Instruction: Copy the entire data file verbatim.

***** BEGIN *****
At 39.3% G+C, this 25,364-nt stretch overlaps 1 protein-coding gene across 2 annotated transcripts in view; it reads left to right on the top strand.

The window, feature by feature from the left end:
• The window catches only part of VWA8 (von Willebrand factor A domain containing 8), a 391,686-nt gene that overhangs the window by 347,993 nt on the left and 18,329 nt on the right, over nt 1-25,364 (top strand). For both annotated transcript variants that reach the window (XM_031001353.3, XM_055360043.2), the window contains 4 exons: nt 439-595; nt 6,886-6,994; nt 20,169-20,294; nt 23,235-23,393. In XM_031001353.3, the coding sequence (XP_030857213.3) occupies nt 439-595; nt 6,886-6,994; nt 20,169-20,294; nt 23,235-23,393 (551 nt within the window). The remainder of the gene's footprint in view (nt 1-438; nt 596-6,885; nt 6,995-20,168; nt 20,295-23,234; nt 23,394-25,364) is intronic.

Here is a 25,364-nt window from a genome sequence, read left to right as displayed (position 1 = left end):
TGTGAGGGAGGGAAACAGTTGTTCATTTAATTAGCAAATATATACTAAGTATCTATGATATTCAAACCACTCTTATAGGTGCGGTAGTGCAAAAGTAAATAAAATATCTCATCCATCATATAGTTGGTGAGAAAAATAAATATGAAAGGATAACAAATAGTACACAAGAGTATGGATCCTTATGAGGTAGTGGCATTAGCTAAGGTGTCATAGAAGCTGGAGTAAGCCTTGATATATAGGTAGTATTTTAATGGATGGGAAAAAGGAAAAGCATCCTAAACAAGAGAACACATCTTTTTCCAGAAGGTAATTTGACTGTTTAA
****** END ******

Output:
At 39.3% G+C, this 25,364-nt stretch overlaps 1 protein-coding gene across 2 annotated transcripts in view; it reads left to right on the top strand.

The window, feature by feature from the left end:
• The window catches only part of VWA8 (von Willebrand factor A domain containing 8), a 391,686-nt gene that overhangs the window by 347,993 nt on the left and 18,329 nt on the right, over nt 1-25,364 (top strand). For both annotated transcript variants that reach the window (XM_031001353.3, XM_055360043.2), the window contains 4 exons: nt 439-595; nt 6,886-6,994; nt 20,169-20,294; nt 23,235-23,393. In XM_031001353.3, the coding sequence (XP_030857213.3) occupies nt 439-595; nt 6,886-6,994; nt 20,169-20,294; nt 23,235-23,393 (551 nt within the window). The remainder of the gene's footprint in view (nt 1-438; nt 596-6,885; nt 6,995-20,168; nt 20,295-23,234; nt 23,394-25,364) is intronic.

Here is a 25,364-nt window from a genome sequence, read left to right as displayed (position 1 = left end):
TGTGAGGGAGGGAAACAGTTGTTCATTTAATTAGCAAATATATACTAAGTATCTATGATATTCAAACCACTCTTATAGGTGCGGTAGTGCAAAAGTAAATAAAATATCTCATCCATCATATAGTTGGTGAGAAAAATAAATATGAAAGGATAACAAATAGTACACAAGAGTATGGATCCTTATGAGGTAGTGGCATTAGCTAAGGTGTCATAGAAGCTGGAGTAAGCCTTGATATATAGGTAGTATTTTAATGGATGGGAAAAAGGAAAAGCATCCTAAACAAGAGAACACATCTTTTTCCAGAAGGTAATTTGACTGTTTAA